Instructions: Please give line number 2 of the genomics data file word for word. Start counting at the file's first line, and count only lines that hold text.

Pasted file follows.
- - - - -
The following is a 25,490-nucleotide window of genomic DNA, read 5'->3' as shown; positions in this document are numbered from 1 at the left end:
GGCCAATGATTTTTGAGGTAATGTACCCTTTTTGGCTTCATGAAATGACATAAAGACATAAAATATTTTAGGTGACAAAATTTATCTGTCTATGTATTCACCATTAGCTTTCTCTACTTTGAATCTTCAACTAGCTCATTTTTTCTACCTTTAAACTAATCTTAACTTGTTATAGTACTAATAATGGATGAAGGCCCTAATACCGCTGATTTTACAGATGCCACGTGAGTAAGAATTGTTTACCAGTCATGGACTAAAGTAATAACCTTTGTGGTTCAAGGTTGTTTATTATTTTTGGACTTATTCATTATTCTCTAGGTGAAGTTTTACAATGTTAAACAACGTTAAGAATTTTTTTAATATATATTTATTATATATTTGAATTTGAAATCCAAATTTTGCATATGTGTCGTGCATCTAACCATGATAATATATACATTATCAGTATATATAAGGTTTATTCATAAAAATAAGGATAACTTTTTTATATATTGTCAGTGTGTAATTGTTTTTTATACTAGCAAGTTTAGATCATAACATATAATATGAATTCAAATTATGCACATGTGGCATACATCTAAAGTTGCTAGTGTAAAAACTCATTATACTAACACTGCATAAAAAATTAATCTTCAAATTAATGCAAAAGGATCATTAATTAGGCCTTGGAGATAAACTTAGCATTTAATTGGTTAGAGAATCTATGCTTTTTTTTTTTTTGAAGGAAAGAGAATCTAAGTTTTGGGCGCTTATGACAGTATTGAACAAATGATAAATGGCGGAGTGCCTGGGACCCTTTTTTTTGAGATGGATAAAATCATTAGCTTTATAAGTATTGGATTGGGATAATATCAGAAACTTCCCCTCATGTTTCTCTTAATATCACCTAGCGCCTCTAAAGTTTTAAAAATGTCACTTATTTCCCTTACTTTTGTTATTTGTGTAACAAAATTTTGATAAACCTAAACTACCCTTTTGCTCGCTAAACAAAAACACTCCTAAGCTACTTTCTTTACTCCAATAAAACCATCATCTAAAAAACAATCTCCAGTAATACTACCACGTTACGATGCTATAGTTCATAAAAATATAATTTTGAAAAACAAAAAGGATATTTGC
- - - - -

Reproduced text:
GGCCAATGATTTTTGAGGTAATGTACCCTTTTTGGCTTCATGAAATGACATAAAGACATAAAATATTTTAGGTGACAAAATTTATCTGTCTATGTATTCACCATTAGCTTTCTCTACTTTGAATCTTCAACTAGCTCATTTTTTCTACCTTTAAACTAATCTTAACTTGTTATAGTACTAATAATGGATGAAGGCCCTAATACCGCTGATTTTACAGATGCCACGTGAGTAAGAATTGTTTACCAGTCATGGACTAAAGTAATAACCTTTGTGGTTCAAGGTTGTTTATTATTTTTGGACTTATTCATTATTCTCTAGGTGAAGTTTTACAATGTTAAACAACGTTAAGAATTTTTTTAATATATATTTATTATATATTTGAATTTGAAATCCAAATTTTGCATATGTGTCGTGCATCTAACCATGATAATATATACATTATCAGTATATATAAGGTTTATTCATAAAAATAAGGATAACTTTTTTATATATTGTCAGTGTGTAATTGTTTTTTATACTAGCAAGTTTAGATCATAACATATAATATGAATTCAAATTATGCACATGTGGCATACATCTAAAGTTGCTAGTGTAAAAACTCATTATACTAACACTGCATAAAAAATTAATCTTCAAATTAATGCAAAAGGATCATTAATTAGGCCTTGGAGATAAACTTAGCATTTAATTGGTTAGAGAATCTATGCTTTTTTTTTTTTTGAAGGAAAGAGAATCTAAGTTTTGGGCGCTTATGACAGTATTGAACAAATGATAAATGGCGGAGTGCCTGGGACCCTTTTTTTTGAGATGGATAAAATCATTAGCTTTATAAGTATTGGATTGGGATAATATCAGAAACTTCCCCTCATGTTTCTCTTAATATCACCTAGCGCCTCTAAAGTTTTAAAAATGTCACTTATTTCCCTTACTTTTGTTATTTGTGTAACAAAATTTTGATAAACCTAAACTACCCTTTTGCTCGCTAAACAAAAACACTCCTAAGCTACTTTCTTTACTCCAATAAAACCATCATCTAAAAAACAATCTCCAGTAATACTACCACGTTACGATGCTATAGTTCATAAAAATATAATTTTGAAAAACAAAAAGGATATTTGC